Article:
I was having lunch at my desk one day, and happened to pull up the Insight for Living Ministries Web site to read the daily devotional. That day, the devotional was Cynthia Swindoll’s testimony, called “My Story.” The devotional, I found out, was adapted from a message Chuck Swindoll preached on Matthew 18, titled “Looking Back: Finding Healing through Forgiveness.” I went home that night and listened to the message over the Internet. What happened as a result changed my life.
Many years earlier, the Lord had brought into my life a handsome, intelligent man who loved the Lord with great passion. We got married and were blessed with three children. Alan became a Sunday school teacher and a deacon, and I worked with children and led the women’s ministry at our church.
But our lives abruptly changed when Alan was diagnosed with brain cancer. Our peaceful home life turned into a nightmare as his health eroded. My gentle, loving husband grew dark, angry, and violent. Relatives and friends walked away, not knowing how to handle his outbursts. Four years later, Alan had a stroke. He developed symptoms similar to those caused by Alzheimer’s disease and was moved to a nursing home. He no longer recognized our family.
I fell apart emotionally. My anger toward God deepened as I questioned His purpose in allowing such a tragedy when we had loved and served Him so faithfully. And I felt resentful toward all those who had deserted us during our time of need.
After I listened to “Finding Healing through Forgiveness,” I realized my bitterness was poisoning my relationships with God, my family, and those closest to me. I knew what I needed to do.
I checked into a hotel, and for eight straight hours I worked to create a legal-sized, single-spaced list of places in my life that needed the Lord’s grace. Then I listed people I needed to forgive. Making that list revealed just how angry I had become toward some of my friends and even a few relatives.
The Lord was so gracious. As I poured my heart to Him, His love filled me and I was able to forgive every person on my list. The bitterness left. I felt so free.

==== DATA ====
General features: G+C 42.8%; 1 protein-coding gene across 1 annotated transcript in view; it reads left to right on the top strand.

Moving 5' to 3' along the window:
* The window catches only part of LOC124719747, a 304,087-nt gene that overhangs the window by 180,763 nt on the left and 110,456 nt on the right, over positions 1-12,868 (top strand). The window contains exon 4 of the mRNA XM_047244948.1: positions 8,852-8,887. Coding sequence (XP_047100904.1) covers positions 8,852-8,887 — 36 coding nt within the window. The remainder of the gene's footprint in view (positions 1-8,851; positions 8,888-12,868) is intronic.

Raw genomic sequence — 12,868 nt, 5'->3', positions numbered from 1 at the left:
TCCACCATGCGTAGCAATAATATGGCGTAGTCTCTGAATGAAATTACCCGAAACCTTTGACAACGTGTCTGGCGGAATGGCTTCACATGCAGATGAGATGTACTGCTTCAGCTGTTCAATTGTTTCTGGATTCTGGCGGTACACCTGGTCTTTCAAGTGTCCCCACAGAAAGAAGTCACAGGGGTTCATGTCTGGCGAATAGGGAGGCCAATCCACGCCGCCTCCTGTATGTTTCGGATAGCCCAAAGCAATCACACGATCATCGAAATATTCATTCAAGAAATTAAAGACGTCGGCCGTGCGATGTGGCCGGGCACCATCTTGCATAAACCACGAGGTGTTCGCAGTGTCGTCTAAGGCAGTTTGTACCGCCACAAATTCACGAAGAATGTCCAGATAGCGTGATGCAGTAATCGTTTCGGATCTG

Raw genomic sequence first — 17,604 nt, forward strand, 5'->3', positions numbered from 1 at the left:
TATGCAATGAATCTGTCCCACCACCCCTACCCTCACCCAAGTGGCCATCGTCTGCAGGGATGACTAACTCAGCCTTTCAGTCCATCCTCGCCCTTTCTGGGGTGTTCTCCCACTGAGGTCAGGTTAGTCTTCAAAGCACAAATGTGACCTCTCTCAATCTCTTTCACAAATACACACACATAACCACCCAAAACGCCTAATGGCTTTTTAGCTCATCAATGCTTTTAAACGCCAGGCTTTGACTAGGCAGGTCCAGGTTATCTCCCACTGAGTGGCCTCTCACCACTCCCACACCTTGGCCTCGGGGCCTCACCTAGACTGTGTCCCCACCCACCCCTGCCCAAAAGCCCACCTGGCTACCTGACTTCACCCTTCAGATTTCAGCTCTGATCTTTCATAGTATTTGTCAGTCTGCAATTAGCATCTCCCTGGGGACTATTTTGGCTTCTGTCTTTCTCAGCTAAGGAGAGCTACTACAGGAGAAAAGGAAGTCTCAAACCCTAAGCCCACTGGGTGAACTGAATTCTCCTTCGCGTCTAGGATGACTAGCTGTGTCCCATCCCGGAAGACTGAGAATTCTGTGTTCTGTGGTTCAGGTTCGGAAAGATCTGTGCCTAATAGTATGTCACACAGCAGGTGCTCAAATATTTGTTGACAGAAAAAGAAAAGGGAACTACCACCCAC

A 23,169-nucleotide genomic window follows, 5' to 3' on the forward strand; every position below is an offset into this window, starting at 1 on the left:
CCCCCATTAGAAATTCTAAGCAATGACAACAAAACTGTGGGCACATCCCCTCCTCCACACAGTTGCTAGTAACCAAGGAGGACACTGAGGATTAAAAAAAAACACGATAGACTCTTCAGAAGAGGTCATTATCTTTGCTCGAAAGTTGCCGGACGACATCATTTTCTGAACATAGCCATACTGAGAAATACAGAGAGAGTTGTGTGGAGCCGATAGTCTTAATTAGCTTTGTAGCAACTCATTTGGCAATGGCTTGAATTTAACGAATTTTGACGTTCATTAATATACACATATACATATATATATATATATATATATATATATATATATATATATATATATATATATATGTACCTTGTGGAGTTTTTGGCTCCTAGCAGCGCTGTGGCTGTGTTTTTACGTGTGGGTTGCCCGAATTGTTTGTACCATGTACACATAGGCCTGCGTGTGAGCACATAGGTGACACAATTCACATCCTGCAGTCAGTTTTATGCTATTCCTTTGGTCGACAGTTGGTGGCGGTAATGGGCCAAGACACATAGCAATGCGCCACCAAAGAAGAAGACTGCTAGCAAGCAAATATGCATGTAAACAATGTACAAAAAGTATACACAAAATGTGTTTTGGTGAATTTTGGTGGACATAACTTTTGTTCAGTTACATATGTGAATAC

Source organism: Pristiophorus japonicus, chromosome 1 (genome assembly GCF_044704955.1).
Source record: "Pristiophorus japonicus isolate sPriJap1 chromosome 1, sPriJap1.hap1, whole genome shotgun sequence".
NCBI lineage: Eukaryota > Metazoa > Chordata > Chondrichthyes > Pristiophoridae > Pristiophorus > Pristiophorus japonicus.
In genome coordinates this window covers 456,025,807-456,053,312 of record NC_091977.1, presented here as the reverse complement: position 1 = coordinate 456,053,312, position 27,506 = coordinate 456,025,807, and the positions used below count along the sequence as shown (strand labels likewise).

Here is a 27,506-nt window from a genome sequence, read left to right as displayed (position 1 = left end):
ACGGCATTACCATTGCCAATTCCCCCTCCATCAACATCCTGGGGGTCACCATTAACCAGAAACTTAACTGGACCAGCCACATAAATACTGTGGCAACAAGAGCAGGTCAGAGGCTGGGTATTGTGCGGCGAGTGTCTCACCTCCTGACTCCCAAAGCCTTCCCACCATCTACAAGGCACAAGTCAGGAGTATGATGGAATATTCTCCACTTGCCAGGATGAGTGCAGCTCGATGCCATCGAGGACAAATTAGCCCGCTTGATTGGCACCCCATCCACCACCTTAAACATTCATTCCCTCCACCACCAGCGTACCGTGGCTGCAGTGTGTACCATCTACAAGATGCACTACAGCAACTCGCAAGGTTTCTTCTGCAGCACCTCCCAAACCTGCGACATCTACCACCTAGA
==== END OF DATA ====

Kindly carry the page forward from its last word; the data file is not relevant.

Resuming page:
I approached those relatives and friends to ask for forgiveness. I don’t have words to describe the peace I felt.
Alan died in 2006. We miss him every day, but we are at peace in the knowledge that he is in heaven.
Two of my three children walk closely with the Lord. The third is slowly working his way back. For some, finding genuine healing is a longer process. But I know God is at work. I have three grandchildren who are a joy and a blessing.
I believe with all my heart that a large part of the reason my family and I have found healing goes back to the day when I chose to forgive. Inspired by reading Cynthia’s story, my ability to forgive opened the door for me to learn the healing that comes through forgiveness. The anger and bitterness that I held deep inside had the potential to root itself in my children. But God in His infinite mercy intervened; He taught me that forgiveness was His key to healing hearts. And He brought healing to me and to my children.
My family and I are truly blessed.
Two Principles to Healing through Forgiveness
Everyone has been hurt by someone. The offense may be a personal hurt, abuse, the pain of a fractured relationship.
Forgiveness is a required course in the curriculum of the Christian life. If you have ever gone through the process of seeking forgiveness from another person or—sometimes even more difficult—giving forgiveness to one who asks, you know how tough it can be. Yet there is nothing—nothing—more healing than a forgiving spirit. Here are two principles to guide us toward healing through forgiveness.
- It is hypocritical to refuse to forgive anyone. “Be kind to each another, tenderhearted,” the apostle Paul wrote (look closely now at the next phrase), “forgiving one another, just as God through Christ has forgiven you” (Ephesians 4:32). God says we should extend to others the forgiveness we received.
- God is honored by immediate obedience. “Don’t brag about tomorrow,” Proverbs warns us, “since you don’t know what the day will bring” (Proverbs 27:1). Don’t wait. As far as it depends on you, reconcile. Today.
We all have someone we need to forgive. Like Karen, make healing through forgiveness part of your story.
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